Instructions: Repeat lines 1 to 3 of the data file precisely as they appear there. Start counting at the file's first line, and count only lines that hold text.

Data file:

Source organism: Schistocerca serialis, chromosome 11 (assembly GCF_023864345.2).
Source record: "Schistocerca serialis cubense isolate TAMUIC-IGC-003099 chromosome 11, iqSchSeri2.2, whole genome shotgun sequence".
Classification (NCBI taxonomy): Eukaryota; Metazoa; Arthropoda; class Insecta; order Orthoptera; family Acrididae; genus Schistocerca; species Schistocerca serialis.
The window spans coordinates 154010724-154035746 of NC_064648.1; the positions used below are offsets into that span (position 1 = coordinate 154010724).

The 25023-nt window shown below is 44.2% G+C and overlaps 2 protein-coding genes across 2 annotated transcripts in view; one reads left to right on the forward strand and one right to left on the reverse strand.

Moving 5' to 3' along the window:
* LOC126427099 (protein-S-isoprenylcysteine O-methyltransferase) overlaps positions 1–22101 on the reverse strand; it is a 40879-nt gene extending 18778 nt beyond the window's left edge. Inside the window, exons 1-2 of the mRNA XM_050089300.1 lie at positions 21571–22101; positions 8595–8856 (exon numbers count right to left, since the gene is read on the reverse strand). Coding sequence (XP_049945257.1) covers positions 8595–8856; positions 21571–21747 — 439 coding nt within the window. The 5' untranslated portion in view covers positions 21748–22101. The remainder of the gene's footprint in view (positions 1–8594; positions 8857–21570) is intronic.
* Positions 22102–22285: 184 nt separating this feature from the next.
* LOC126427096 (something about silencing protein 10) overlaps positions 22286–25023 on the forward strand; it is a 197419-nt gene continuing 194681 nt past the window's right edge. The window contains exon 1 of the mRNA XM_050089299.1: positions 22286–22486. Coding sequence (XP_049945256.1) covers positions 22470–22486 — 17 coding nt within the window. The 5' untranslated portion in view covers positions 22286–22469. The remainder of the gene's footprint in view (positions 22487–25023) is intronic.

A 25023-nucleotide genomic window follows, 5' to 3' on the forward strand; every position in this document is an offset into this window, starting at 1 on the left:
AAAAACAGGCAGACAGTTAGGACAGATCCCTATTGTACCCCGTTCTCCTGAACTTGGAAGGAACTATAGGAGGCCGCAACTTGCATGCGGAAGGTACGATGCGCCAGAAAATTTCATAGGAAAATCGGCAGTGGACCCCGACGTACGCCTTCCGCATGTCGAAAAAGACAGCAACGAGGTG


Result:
Source organism: Schistocerca serialis, chromosome 11 (assembly GCF_023864345.2).
Source record: "Schistocerca serialis cubense isolate TAMUIC-IGC-003099 chromosome 11, iqSchSeri2.2, whole genome shotgun sequence".
Classification (NCBI taxonomy): Eukaryota; Metazoa; Arthropoda; class Insecta; order Orthoptera; family Acrididae; genus Schistocerca; species Schistocerca serialis.